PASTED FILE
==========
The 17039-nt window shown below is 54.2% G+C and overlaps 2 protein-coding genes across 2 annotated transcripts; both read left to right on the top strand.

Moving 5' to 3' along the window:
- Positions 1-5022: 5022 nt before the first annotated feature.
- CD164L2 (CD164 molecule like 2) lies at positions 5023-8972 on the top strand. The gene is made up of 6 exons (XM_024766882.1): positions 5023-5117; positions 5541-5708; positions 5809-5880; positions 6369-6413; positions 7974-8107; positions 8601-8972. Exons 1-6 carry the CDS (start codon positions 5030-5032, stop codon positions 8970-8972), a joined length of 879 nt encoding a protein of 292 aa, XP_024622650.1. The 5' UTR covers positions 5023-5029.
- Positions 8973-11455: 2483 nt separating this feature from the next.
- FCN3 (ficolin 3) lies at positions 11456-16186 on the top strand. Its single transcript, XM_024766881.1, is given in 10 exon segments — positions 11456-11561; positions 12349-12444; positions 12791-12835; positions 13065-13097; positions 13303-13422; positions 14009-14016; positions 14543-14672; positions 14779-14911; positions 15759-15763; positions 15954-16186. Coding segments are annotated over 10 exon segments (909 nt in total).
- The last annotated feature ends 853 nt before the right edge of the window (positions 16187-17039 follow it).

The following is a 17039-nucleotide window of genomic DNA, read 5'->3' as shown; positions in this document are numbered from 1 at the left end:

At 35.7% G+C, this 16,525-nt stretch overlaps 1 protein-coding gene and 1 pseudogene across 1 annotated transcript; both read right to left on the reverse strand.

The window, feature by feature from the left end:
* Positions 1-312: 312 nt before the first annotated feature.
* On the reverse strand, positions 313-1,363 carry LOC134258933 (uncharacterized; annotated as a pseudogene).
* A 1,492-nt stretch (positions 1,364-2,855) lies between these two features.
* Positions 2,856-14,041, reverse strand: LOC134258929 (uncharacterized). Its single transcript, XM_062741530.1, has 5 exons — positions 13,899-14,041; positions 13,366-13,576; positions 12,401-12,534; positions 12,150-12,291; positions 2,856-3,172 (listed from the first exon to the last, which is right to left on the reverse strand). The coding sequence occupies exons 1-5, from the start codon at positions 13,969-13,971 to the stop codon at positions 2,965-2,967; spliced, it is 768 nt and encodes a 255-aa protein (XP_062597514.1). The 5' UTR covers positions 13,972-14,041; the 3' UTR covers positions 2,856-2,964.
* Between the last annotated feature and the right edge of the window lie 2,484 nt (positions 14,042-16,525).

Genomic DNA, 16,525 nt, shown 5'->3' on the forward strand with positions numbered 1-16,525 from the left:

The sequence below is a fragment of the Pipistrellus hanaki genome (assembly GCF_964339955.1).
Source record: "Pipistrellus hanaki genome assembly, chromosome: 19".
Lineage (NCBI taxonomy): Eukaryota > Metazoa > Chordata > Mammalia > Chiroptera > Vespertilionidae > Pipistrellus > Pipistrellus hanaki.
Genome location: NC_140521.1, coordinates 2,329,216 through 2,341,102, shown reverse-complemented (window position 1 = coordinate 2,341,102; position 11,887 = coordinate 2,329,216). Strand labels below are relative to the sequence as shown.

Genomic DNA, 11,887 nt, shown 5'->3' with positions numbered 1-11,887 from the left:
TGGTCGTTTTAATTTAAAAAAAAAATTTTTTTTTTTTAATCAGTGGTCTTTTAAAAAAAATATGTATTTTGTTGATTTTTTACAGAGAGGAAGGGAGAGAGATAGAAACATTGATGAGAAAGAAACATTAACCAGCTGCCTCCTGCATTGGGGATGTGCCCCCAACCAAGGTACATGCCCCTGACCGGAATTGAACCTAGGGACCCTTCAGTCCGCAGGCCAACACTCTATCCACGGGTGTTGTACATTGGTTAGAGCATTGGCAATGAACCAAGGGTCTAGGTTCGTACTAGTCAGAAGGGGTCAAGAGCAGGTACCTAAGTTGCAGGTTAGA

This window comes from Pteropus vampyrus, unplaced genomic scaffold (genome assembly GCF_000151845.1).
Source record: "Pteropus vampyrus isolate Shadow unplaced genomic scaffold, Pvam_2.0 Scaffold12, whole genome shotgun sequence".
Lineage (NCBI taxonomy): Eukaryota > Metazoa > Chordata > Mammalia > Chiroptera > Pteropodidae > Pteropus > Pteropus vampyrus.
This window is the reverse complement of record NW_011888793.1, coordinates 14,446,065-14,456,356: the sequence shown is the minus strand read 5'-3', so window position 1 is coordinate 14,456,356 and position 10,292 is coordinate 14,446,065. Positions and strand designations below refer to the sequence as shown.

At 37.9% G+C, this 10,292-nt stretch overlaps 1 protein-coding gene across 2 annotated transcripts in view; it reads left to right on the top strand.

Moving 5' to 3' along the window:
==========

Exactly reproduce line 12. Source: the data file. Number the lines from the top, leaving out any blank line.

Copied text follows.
* On the reverse strand, positions 313-1,363 carry LOC134258933 (uncharacterized; annotated as a pseudogene).